|photo: Hanna Depp
Anton Bogomazov is the events inventory manager at Politics & Prose Bookstore in Washington, D.C. He has lived in the capital for five years, and was previously a resident of New York, Toronto, a tiny town in rural Japan and a suburb of Moscow. He reads in and across many genres, including fiction of all kinds, queer lit/nonfiction, graphic novels and comics, essays, history, science, poetry and mythology (the original fiction). You can find him on Twitter @genrebending.
On your nightstand now:
I tend to read four of five books at a time, and I try to be a good bookseller and have at least one not-yet-published book in my stack. Right now, my nightstand pile contains The Narrow Door by Paul Lisicky, The Gap of Time by Jeanette Winterson, The Fifth Season by N.K. Jemisin, Three Moments of an Explosion by China Miéville, The Core of the Sun by Johanna Sinisalo and The Queen of Night by Alexander Chee. I'm also reading the Harry Potter books in French as an attempt to revive my very rusty knowledge of that language. I read a lot of comics and graphic novels, too, but they don't normally get included in the nightstand pile.
Favorite book when you were a child:
I was heavily into Scandinavian authors as a kid (something that hasn't changed much as I got older), and my favorites were the Moomin books by Tove Jansson and Karlsson-on-the-Roof by Astrid Lindgren, which is not as well known here as her Pippi Longstocking.
Your top five authors:
Ten would probably be easier, but here you go: Caitlín R. Kiernan, China Miéville, Mikhail Bulgakov, Marina Tsvetaeva and Samuel R. Delany.
Book you've faked reading:
All the Light We Cannot See by Anthony Doerr. I feel mildly guilty about it.
Book you're an evangelist for:
The Master and Margarita by Mikhail Bulgakov. It's amusing to call myself an evangelist for a book in which Satan is one of the characters.
Preparing the Ghost by Matthew Gavin Frank. It's so delightful and strange. Plus, you get to learn words like "scapulimancy."
I know, I cheated, I didn't name just one. Let's say I'm polytheistic when it comes to books.
Book you've bought for the cover:
Jonathan Strange & Mr. Norrell by Susanna Clarke. There were two versions of the hardcover edition when it came out, one with a black raven on white, the other with a white raven on black. I remember standing in the bookstore trying to decide for at least 10 minutes which one to get. I really knew almost nothing about the book, but the cover was so stark, I had to buy it. I got the white raven one, if you're curious.
Book you hid from your parents:
I grew up with wall-to-wall bookshelves. I don't remember any books being off-limits.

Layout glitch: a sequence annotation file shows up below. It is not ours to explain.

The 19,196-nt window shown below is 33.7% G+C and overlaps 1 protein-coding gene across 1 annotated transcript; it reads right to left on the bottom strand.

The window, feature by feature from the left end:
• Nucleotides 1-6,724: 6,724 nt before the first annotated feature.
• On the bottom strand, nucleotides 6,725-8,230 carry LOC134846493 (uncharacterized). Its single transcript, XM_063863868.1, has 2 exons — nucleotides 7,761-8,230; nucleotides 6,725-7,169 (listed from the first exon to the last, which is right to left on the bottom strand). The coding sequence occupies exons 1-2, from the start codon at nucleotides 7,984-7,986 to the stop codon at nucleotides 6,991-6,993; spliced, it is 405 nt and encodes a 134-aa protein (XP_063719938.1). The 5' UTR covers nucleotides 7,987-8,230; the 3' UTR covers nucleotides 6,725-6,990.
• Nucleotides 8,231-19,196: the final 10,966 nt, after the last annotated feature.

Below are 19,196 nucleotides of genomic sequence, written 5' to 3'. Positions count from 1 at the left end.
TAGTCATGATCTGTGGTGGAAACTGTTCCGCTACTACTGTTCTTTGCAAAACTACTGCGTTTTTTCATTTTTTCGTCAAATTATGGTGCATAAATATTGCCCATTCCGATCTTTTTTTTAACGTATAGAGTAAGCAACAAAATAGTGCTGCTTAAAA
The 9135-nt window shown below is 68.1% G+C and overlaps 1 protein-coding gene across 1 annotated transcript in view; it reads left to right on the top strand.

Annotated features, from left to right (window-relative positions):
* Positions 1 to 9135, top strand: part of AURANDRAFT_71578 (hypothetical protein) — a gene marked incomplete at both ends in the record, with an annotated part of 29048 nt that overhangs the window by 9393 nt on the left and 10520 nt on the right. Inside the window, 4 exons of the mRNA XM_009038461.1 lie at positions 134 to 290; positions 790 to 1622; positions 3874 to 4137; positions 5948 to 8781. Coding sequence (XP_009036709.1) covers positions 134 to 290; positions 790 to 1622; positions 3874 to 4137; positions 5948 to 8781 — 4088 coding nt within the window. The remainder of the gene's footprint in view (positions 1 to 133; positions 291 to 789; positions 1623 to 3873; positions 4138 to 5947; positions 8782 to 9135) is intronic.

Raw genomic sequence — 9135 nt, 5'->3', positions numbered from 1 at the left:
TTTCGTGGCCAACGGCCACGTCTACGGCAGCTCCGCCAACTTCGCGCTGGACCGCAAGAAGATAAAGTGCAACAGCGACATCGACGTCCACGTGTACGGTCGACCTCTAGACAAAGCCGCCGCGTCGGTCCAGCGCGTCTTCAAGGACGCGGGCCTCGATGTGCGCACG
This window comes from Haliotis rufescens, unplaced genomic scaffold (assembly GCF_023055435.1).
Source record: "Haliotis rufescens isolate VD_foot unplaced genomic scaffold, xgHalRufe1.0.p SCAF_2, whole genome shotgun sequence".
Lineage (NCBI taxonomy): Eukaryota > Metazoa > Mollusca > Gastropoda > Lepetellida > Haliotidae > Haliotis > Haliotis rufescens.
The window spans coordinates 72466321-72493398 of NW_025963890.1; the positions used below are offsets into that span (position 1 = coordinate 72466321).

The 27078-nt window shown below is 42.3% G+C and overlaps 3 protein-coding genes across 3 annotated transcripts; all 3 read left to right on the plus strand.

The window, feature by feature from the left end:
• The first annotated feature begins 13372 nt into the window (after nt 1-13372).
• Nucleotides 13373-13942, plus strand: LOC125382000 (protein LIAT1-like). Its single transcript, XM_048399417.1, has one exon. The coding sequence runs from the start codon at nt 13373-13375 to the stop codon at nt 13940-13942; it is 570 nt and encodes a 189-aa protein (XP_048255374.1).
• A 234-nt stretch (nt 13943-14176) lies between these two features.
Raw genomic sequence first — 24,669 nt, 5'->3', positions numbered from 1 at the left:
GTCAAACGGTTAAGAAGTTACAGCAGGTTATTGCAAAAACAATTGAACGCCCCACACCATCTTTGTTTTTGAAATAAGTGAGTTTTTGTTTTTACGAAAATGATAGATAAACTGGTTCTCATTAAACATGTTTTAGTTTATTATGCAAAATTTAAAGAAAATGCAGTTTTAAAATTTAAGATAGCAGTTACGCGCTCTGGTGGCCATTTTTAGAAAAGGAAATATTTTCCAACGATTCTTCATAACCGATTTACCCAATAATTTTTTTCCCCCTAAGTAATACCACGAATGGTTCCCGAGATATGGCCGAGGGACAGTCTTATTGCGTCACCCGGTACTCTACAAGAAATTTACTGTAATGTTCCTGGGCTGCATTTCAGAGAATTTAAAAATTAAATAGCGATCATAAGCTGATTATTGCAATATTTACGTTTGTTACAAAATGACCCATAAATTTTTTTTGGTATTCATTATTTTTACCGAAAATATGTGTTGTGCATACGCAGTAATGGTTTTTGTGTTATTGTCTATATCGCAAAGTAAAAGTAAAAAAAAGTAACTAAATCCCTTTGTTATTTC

Book that changed your life:
I don't have the one book that changed my life. Rather, I have waves of books, with titles adding to each other and finally making me realize something new about the myself or the world. Here's a selection of titles that were or still are incredibly important to me personally: And the Band Played On by Randy Shilts, The Nearest Exit May Be Behind You by S. Bear Bergman, Man Alive by Thomas Page McBee, Prelude to Bruise by Saeed Jones, A Little Life by Hanya Yanagihara and Argonauts by Maggie Nelson.
Favorite line from a book:
My desire here is to pick something pithy, but my latest favorite line is from Ann Truitt's Daybook, simply because it conveys such a reassuring feeling of knowing your life path and purpose, and it resonates so perfectly with where I am in life right now:
"I began to see how my life had made itself as I was living it, how naturally and inevitably I had become an artist."
Five books you'll never part with:
A book of Marina Tsvetaeva's poems. Wonderbook by Jeff VanderMeer, because it's such a great tool for inspiration. Among Others by Jo Walton, to remind myself during December retail season that books are indeed magic. My gorgeous volumes of Neil Gaiman's Absolute Sandman (can I count these as one big book?). The Master and Margarita by Mikhail Bulgakov, but wait, I'm repeating myself.
Book you most want to read again for the first time:
I'll be honest, I have terrible memory for books. It's really inconvenient professionally, since quite often all I can tell the customer is that the book was very good and had people in it. So for me, rereading is almost like reading for the first time. My pick would probably be City of Saints and Madmen by Jeff VanderMeer, because I remember reading it and being amazed that one could be unable to put down such a bizarre volume, both in content and structure.
Book or genre you used to avoid but now love:
I used to avoid poetry, at least in English. I had this notion that I could only relate to poetry if it were written in my native language, which is Russian. But something changed about a year ago, and I started reading a lot of poetry. I would actually sit down with eight or 10 poetry books and just eat them up one after another. I'm not sure why I suddenly changed my mind, but I think it was because I accidentally discovered some contemporary poets writing incredibly honest and often emotionally devastating poetry. My favorite poets now are Saeed Jones, Kate Tempest, Patricia Lockwood and Jamaal May.